I was lucky enough to see a flock of birds feeding in a shallow drainage swale off the Six Mile Cypress Pkwy in October on a cool morning. I have never seen the Woodstork and Spoonbill together but they often inhabit and feed in the same areas. There were other birds wading in same area like the White Egret, Blue Heron, White Ibis and Little Blue Heron.
The Woodstork is listed on the U.S. list of Endangered birds mostly because of the destruction of wetlands in Florida and its loss of habitat. It has white feathers, black bill and legs and pink feet. There are 6 species of stork in the world but the Woodstork is the only one to breed in the U.S. They feed by submersing their bills in the water and grabbing prey including small fish, amphibians and reptiles when they touch its bill. The Six Mile Cypress Slough Preserve located across the street from where I spotted these birds is an 11 mile wetland swamp and hardwood forest where Woodstorks generally nest and call home.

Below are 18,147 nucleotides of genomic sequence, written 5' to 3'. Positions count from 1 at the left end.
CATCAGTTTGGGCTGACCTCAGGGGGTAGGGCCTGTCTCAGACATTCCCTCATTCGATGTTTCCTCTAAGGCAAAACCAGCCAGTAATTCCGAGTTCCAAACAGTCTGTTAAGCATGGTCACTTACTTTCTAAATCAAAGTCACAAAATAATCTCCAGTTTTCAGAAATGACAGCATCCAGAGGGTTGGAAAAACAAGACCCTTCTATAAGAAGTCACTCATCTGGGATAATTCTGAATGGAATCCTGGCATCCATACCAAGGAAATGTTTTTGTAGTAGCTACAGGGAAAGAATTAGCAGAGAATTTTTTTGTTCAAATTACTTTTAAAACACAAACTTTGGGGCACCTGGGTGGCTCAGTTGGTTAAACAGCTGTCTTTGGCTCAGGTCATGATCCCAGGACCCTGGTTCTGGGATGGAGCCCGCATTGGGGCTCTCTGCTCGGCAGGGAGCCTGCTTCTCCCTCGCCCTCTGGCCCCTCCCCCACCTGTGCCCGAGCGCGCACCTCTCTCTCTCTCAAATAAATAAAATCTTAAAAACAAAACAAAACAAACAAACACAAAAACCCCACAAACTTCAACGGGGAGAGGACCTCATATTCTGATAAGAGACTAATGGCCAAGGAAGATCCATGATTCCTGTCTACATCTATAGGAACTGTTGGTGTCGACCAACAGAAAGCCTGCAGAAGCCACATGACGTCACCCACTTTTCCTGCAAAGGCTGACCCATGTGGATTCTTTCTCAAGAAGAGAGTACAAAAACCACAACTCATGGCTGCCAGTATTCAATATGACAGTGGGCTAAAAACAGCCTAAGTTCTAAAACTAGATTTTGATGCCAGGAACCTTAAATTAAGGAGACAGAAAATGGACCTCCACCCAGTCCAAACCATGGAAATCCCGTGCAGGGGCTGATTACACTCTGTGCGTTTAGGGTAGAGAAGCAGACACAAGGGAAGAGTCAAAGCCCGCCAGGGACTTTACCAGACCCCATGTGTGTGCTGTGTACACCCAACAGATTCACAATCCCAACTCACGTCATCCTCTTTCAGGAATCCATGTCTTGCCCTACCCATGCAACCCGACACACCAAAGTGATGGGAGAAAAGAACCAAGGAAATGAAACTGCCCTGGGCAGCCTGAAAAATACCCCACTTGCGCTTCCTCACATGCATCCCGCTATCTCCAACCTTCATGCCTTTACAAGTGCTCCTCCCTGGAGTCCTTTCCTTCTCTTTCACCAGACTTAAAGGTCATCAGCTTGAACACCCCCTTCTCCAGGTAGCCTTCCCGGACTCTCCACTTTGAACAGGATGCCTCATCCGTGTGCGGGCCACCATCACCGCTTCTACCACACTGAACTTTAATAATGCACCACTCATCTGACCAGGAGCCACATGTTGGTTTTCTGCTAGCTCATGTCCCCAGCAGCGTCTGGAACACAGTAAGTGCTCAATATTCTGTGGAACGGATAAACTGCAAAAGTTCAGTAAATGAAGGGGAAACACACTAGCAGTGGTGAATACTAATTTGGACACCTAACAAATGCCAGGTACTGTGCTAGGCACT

The Roseate Spoonbill is distinguished by its bright pink color and bill that is shaped like a spatula. They are wading birds like the Woodstock and feed on small fish and other organisms. They have very sensitive nerve endings on their bill which they swish back and forth in the water until a fish comes in contact with it. The Roseate Spoonbill was once prized and hunted for their feathers but it is illegal to hunt them now. They have made a comeback in numbers and are not on the endangered list but still are listed on the Florida “threatened” list. There are two websites that I like which give detailed information about these birds. One is the “Birds of North America” by Cornell University. The Florida Fish and Wildlife Conservation Commission also always has good information about birds and other wildlife.
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